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What you need to know before you volunteer

On Sept. 16, 1997, the Volunteer Protection Act of 1997 became effective. Concerned that volunteers have been deterred from offering their services to nonprofit organizations because of liability concerns, Congress went to work to enact a law that would limit volunteer liability. This federal law is good news for all those who volunteer, or have always wanted to volunteer, for nonprofit organizations.


I’d like to volunteer for anonprofit organization. AmIprotected from liability?

Yes. The Volunteer Protection Act provides liability protection for harm a volunteer may cause as long as:

  1. the volunteer was acting within the scope of his or her volunteer responsibilities;

  2. the volunteer was properly licensed, certified or authorized for the activity which caused the harm (if required or appropriate);

  3. the harm was not caused by the willful or criminal misconduct, gross negligence or conscious, flagrant indifference to the rights or safety of the person harmed; and

  4. the harm was not caused by the volunteer while operating a motor vehicle, vessel, aircraft or other vehicle for which the state mandates the operator or owner to be licensed or to maintain insurance.


Are there exceptions to volunteer immunity Ishouldknow?

The Volunteer Protection Act will not provide immunity if the volunteer has engaged in misconduct that:

  1. constitutes a crime of violence;

  2. an act of international terrorism;

  3. constitutes a hate crime;

  4. involves a sexual offense;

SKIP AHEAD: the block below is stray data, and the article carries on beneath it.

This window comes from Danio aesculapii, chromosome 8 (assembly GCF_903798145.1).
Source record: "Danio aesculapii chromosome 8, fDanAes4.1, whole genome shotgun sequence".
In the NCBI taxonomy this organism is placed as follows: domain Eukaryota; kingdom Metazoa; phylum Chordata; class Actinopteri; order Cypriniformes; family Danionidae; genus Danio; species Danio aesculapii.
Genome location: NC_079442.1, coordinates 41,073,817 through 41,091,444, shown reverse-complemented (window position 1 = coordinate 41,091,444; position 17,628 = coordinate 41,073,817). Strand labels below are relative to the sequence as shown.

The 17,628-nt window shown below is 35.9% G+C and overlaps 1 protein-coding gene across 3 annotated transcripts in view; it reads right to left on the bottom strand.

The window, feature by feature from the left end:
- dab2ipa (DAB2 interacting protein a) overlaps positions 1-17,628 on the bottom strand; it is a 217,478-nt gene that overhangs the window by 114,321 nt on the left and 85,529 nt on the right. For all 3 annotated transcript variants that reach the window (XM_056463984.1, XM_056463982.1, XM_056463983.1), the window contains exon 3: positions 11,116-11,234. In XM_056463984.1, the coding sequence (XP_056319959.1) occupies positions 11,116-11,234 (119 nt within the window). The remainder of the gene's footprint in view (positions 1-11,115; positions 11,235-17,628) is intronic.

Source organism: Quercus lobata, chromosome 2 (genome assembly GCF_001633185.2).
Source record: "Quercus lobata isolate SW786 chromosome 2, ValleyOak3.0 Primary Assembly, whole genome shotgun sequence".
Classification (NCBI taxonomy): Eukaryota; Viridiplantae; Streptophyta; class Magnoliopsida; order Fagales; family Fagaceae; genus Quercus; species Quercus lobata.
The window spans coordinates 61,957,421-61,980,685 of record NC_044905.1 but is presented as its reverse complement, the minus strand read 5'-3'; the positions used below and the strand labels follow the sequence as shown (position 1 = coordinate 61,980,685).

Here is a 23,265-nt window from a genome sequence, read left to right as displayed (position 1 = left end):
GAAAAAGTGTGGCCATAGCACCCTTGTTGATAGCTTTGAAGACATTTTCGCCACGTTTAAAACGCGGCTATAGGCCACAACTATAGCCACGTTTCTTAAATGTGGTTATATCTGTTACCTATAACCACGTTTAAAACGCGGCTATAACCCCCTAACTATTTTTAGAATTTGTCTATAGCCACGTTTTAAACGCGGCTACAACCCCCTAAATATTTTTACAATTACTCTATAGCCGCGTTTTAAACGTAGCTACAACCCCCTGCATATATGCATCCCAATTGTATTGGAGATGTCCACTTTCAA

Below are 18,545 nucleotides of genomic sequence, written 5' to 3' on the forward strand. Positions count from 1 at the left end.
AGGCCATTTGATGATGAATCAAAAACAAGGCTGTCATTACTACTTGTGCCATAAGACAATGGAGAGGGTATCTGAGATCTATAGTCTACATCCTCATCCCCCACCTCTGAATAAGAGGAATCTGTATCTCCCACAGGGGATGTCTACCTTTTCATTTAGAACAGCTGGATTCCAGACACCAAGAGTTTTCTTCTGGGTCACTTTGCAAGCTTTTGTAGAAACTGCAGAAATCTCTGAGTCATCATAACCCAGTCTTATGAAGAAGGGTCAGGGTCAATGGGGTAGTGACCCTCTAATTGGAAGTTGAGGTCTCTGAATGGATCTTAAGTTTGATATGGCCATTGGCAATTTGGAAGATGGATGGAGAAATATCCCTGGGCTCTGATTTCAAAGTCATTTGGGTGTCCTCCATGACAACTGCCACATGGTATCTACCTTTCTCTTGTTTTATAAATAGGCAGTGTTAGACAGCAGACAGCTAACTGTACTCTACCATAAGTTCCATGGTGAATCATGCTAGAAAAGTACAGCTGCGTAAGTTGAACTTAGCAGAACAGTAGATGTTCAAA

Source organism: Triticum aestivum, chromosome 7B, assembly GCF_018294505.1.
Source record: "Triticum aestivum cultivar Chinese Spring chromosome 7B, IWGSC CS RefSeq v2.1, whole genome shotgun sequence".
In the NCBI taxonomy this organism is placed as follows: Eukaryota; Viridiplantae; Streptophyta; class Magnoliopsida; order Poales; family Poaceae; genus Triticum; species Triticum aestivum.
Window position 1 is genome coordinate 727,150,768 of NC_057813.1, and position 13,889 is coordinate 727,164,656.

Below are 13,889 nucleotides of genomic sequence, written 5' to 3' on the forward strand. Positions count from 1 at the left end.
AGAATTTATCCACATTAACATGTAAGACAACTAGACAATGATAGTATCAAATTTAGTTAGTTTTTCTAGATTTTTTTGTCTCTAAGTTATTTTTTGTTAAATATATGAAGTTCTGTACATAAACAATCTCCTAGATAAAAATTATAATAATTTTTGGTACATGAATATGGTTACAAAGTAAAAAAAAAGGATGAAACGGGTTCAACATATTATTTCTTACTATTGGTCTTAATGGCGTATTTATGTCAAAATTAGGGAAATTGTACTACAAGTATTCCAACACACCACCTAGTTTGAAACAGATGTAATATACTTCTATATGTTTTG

5. violates a federal or state civil rights law; or

  6. if the volunteer was under the influence of alcohol or drugs at the time.


    Do I qualify as a volunteer under the act?

    A “volunteer” is defined under the act as an individual performing services for a nonprofit organization or a governmental entity who does not receive compensation (other than reasonable reimbursement or allowance for incurred expenses) or any other thing of value in lieu of compensation, in excess of $500 per year. The term includes a director, officer, trustee or other direct service volunteer.


    I volunteer as a director of anonprofit organization. CanI expect my homeowners insurance policy or umbrella policy to extend coverage for harm I may cause as avolunteer?

    No. A homeowners or umbrella policy shows little promise of providing a director or officer any protection in the event that a lawsuit arises.


The reason? The typical directors and officers lawsuit involves a wrongful act that inflicts financial injury to someone, whereas a homeowners policy covers an insured whose negligence causes an accident that produces bodily injury or property damage to a plaintiff. The homeowners policy, if so endorsed, may provide coverage for personal injury offenses, such as libel or slander.


An umbrella policy will provide the same protection as the homeowners policy, but offers additional coverage limits. It may provide you with additional coverage for personal injury protection; however, it is important to check with our agency to verify this.


The Volunteer Protection Act of 1997 is a big step in the right direction to providing volunteers with immunity; however, because there are still some limitations and qualifications on immunity, check with our agency to be sure you have the appropriate insurance coverage.